Not all dogs are good candidates for the life of a service dog, that can be determined early as a puppy, or not determined until well into training. A service dog candidate is temperament tested and then begins training, training can take up to 2 years or more, and training is never complete. A service dog continues to learn new tasks and practices current tasks. In addition to the basic commands like sit, stay and down a service dog learns a battery of about 40 standard tasks like down-stay, sit-stay, hold (hold an item in their mouth), retrieve and identify items such as medicines, telephones or canes. I have heard of dogs learning up to 170 commands. Theo, on command, picks up anything I drop from a crutch to a quarter, a piece of paper or my purse.
Theo is trained to mitigate my PTSD symptoms as well as mobility issues due to nerve damage in my left leg and back. Below is a partial list of tasks, beyond the basics, and those previously discussed that he is trained to perform:
- He searches the house every time we return from an outing.
- Turns on lights so I don’t have to walk into a dark house or if I have a nightmare.
- Braces on command to assist in standing, sitting, and aid if I stumble or begin to fall.
- Tow assistance with ascending stairs, and brace descending stairs for balance.
- Brings clothes, phone, television remote, shoes or medicines.
- Picks up any items from floor including dropped items, food bowls and clothing.
- Alerts me to people approaching.
- Alerts me with one bark that someone is outside of my home.
- Places his body in front or behind mine making a barrier between others and myself.
- At counters he will sit facing behind me to watch for people coming close behind, then he will block, if needed.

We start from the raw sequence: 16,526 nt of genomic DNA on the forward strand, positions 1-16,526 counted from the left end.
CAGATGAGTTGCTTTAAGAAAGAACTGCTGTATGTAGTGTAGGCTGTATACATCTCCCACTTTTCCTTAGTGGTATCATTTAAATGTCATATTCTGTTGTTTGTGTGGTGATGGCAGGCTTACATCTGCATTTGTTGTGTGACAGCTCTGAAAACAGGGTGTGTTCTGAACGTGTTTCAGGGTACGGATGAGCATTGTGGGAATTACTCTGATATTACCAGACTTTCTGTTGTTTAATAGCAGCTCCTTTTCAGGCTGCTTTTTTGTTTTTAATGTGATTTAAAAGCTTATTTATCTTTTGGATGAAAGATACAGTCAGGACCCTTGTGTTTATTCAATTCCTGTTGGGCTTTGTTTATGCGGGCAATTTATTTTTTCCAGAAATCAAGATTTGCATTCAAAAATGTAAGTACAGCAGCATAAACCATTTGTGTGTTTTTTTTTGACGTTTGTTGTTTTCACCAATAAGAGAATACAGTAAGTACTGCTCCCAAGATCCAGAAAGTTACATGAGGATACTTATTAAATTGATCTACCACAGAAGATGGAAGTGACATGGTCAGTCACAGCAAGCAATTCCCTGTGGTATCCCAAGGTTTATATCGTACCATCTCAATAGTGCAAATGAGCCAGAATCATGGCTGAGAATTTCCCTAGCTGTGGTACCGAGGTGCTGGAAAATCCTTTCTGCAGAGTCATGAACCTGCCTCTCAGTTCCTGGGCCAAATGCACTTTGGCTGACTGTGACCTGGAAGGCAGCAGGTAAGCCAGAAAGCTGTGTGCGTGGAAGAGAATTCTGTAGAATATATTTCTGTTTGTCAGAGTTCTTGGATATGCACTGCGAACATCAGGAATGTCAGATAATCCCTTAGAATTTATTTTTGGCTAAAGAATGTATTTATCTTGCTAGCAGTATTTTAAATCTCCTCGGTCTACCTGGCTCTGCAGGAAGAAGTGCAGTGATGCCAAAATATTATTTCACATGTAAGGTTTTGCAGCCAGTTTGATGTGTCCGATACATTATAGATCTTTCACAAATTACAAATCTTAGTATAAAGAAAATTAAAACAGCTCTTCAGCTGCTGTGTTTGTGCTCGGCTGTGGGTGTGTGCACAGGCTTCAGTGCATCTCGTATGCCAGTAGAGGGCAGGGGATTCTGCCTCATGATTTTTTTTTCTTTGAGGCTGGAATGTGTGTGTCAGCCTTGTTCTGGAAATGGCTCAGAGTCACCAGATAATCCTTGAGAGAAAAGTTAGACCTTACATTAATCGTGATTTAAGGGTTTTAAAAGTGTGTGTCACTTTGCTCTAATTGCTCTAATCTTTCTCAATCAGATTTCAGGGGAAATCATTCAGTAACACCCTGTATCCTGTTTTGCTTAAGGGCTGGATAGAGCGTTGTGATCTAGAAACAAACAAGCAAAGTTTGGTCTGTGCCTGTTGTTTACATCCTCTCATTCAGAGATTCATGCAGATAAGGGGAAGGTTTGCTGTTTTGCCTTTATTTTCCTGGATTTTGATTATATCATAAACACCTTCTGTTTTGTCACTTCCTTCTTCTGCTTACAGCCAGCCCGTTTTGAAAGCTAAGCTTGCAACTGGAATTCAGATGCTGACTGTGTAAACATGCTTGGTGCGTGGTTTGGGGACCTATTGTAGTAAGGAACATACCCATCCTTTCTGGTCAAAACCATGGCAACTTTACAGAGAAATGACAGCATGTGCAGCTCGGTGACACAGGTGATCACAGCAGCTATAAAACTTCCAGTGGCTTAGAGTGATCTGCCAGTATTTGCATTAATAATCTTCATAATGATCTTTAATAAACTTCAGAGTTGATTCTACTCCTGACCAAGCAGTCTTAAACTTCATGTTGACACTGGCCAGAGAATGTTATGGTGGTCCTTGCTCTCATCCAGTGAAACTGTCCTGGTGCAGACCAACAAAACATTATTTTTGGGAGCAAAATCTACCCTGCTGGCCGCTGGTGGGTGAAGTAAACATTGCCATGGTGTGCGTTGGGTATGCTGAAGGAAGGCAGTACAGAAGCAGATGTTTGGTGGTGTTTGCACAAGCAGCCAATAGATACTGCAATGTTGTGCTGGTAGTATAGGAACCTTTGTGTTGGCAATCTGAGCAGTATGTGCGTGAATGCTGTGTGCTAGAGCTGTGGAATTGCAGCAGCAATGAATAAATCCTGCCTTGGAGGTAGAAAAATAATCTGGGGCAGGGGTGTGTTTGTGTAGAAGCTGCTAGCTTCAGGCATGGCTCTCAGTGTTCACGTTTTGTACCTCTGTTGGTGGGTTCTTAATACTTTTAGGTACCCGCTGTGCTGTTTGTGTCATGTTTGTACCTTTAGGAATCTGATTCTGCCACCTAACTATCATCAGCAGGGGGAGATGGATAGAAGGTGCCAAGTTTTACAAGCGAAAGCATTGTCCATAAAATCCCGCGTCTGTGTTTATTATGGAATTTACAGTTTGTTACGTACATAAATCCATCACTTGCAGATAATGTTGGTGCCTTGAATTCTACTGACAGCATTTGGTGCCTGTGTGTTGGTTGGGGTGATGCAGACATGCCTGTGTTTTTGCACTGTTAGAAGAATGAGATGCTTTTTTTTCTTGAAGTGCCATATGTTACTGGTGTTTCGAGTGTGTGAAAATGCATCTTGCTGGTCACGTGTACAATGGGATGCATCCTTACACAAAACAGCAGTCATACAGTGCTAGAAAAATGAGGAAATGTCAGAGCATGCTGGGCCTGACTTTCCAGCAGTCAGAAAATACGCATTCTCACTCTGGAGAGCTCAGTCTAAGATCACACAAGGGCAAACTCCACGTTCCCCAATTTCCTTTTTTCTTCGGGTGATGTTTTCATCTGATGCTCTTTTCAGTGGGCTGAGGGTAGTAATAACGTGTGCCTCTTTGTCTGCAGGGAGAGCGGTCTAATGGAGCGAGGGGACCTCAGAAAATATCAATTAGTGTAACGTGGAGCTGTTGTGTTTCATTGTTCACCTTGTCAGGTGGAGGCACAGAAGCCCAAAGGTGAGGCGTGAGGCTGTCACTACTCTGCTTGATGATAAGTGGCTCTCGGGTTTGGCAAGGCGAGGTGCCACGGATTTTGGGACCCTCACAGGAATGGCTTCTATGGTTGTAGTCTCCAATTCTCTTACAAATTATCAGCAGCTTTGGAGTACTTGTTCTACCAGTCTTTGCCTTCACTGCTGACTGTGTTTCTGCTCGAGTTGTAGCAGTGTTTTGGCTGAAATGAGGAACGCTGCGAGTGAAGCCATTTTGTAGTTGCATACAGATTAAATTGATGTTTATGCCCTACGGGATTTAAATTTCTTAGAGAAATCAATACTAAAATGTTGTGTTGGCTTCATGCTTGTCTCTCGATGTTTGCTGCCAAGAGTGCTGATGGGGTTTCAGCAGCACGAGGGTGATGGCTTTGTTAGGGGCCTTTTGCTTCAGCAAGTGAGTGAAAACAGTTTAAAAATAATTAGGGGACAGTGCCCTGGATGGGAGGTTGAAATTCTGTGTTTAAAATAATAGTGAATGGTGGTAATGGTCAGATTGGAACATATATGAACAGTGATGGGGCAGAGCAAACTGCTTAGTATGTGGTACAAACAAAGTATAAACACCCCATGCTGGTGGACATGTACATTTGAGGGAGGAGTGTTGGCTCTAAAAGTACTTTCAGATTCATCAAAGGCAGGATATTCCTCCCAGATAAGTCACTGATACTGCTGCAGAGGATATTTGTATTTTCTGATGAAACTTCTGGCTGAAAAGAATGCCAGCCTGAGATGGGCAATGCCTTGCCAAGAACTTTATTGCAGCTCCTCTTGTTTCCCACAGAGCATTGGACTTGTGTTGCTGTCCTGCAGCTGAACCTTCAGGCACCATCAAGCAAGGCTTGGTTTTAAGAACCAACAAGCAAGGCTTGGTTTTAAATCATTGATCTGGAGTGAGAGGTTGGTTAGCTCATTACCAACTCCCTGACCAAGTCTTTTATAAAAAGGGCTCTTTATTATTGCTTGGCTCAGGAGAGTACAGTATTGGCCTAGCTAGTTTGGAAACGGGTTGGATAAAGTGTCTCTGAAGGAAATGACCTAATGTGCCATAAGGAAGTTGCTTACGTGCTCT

- Intelligent disobedience; he will redirect me in the correct direction, if I have given him a command to “Go to car” or “Go to ODS” or “Find the exit” if I am disoriented due to panic or dissociation, he will halt and redirect to get me to command location.
- He will lie on top of me and provide deep pressure to calm me in time of panic (this can be placing his head on my lap, laying across my lap in public, to laying across my body after nightmares or if I am on the ground immobilized during a PTSD episode).
- He alerts me to rising panic, chemical changes or irregular body language.
- He directs me to move from a place that is causing distress (mobilizing my “freeze”), wakes me from nightmares and is a focal point to keep me “present” in times I would normally dissociate.
A service dog is a great deal of responsibility, for me my life changed for the better with him by my side. For me it is worth every bit of effort and the best decision I could have made. He has changed my life, he altered my course and I am now going in a positive direction. He has given me the confidence to enter society again on my own terms, go back to college and seek out my dreams; he has helped me achieve my successes. He has been there during the good days, and he is there during the bad days. We have been side-by-side, every minute of every day. He has kept me going forward. He continues to give me hope. He is my partner and he is my friend. I can easily say he has saved my life.
In my next guest blog I will write about what it is like to attend college with a service dog.
Positive light always,
Joey and Theo